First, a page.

At the risk of sounding like a broken record, the United States is beating even more heat records. Seriously.
July was the hottest month ever recorded in the United States, beating the last record from the 1930s Dust Bowl.
According to the National Oceanic and Atmospheric Administrationâ€™s State of the Climate Overview, the average temperature last month in the continental 48 states was 77.6 degrees Fahrenheit, 3.3 degrees warmer than the 20th century average.
More than 60% of the country is in a â€œmodern or exceptional droughtâ€ phase, 7% more than in the end of June. This has meant devastating effects for crops and livestock, and over 2 million acres burned across the country during July.
On Tuesday, President Obama called on Congress to pass a farm bill to provide disaster aid to livestock producers. This insurance will provide a safety net for row-crop growers, but there is much less aid available for ranchers. Due to the widespread drought, crop insurance indemnities may double, or even triple, last yearâ€™s numbers.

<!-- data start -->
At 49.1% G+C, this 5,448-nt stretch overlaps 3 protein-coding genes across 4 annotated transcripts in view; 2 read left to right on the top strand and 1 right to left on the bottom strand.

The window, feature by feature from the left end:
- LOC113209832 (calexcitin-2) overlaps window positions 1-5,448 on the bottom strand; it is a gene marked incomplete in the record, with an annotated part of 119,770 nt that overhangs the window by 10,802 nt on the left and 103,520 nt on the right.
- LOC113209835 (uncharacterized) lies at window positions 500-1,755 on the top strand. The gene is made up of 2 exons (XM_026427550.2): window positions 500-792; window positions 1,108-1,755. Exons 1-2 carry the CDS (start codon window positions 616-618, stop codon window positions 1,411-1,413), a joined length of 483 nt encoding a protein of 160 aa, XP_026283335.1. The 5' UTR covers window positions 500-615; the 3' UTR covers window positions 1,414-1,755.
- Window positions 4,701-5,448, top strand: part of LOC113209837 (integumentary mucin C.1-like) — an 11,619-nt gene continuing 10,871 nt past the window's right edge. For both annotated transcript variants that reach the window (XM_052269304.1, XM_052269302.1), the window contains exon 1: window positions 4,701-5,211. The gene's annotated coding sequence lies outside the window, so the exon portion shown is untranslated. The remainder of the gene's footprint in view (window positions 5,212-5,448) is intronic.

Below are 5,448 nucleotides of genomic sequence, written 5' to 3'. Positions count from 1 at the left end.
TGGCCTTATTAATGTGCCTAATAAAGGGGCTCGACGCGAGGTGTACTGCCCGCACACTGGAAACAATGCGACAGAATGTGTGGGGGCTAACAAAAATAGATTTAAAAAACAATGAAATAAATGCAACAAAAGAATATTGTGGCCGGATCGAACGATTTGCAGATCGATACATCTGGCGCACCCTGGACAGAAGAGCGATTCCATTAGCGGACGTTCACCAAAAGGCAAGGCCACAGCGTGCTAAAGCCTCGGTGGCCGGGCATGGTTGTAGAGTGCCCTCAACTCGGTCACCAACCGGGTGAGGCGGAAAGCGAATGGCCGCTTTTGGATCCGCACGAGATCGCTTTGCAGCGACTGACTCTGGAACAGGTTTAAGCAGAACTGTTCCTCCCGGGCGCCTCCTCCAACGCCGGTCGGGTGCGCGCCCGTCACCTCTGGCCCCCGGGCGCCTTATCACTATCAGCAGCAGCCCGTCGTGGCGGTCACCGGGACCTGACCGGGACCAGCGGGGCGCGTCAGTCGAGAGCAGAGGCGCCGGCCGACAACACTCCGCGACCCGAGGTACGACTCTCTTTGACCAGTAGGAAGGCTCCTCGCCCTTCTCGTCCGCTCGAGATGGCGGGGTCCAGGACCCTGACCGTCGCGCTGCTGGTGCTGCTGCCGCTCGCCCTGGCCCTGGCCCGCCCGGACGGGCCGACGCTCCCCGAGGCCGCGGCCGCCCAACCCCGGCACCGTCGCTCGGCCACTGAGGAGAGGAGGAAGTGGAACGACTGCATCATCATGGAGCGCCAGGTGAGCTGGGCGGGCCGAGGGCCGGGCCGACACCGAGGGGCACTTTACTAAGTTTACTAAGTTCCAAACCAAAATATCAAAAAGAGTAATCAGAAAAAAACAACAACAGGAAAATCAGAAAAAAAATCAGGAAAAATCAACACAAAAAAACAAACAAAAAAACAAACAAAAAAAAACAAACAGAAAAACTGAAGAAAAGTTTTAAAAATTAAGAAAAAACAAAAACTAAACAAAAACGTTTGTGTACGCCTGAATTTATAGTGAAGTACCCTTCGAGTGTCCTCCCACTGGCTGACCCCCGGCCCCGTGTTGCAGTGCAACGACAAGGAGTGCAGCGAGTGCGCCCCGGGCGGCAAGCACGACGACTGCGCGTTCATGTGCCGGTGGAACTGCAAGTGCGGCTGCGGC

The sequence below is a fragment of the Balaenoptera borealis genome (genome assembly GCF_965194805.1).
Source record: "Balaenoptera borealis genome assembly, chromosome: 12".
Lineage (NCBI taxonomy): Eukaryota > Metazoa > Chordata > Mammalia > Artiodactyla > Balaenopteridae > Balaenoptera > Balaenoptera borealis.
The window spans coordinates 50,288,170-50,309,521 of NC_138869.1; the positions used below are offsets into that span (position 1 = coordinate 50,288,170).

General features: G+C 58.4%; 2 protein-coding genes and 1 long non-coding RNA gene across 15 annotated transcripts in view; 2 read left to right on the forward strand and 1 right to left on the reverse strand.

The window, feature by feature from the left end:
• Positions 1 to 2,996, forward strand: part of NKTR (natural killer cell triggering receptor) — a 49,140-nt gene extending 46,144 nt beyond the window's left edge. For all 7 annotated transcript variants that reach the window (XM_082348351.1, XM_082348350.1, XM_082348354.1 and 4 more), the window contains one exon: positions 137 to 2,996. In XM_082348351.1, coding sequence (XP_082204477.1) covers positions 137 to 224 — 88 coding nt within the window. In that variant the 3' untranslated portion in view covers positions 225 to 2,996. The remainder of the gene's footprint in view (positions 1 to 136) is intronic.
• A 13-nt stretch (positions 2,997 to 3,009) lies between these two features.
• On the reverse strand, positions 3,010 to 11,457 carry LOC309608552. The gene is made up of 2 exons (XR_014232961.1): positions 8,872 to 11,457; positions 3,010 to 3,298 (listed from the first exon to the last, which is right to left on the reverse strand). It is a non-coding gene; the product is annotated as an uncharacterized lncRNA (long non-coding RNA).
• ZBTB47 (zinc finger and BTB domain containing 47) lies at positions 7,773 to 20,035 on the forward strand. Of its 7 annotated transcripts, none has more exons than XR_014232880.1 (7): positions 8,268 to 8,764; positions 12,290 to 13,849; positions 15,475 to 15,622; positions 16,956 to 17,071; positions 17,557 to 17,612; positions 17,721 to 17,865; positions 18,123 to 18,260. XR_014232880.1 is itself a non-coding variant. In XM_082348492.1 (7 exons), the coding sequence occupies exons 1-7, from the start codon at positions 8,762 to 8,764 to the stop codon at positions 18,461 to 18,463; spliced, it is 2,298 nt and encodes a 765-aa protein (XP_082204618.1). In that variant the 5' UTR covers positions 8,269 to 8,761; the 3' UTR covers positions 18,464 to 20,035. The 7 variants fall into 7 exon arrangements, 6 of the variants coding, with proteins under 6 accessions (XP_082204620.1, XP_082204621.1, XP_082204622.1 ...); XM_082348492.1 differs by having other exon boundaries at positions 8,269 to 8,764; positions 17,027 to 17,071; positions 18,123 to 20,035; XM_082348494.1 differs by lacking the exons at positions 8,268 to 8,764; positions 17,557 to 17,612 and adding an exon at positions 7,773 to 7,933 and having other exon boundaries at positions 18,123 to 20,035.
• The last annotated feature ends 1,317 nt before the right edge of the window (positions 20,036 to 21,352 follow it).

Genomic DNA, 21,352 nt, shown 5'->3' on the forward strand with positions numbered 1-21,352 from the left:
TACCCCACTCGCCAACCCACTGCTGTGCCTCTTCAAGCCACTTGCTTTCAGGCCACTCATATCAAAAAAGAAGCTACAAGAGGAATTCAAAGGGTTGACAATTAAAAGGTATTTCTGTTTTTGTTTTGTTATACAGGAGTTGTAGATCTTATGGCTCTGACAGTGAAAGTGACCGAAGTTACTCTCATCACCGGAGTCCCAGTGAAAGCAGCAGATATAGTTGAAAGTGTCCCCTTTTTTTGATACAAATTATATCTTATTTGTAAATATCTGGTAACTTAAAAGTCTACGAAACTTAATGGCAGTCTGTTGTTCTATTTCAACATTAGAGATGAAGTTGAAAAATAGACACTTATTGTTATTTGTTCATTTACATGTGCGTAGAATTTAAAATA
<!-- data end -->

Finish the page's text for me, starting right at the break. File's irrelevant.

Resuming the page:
The drought has already caused U.S. prices for corn and soybeans to reach record highs over the past two months, rising between 30 and 50 percent.
At the National Clean Energy Summit last Tuesday, Senate Majority Leader Harry Reid took the opportunity to sound off about climate change skeptics. â€œThe seriousness of this problem is not lost on your average American,â€ he said. â€œA large majority of people finally believe climate change is real, and that it is the cause of extreme weather. Yet despite having overwhelming evidence and public opinion on our side, deniers still exist, fueled and funded by dirty energy profits.â€
Although temperatures seem to be cooling down a bit now, there are still concerns over increasing food prices and the impact it will have over the winter, and even well into next year. Similar price increases led to food riots around the world in 2008.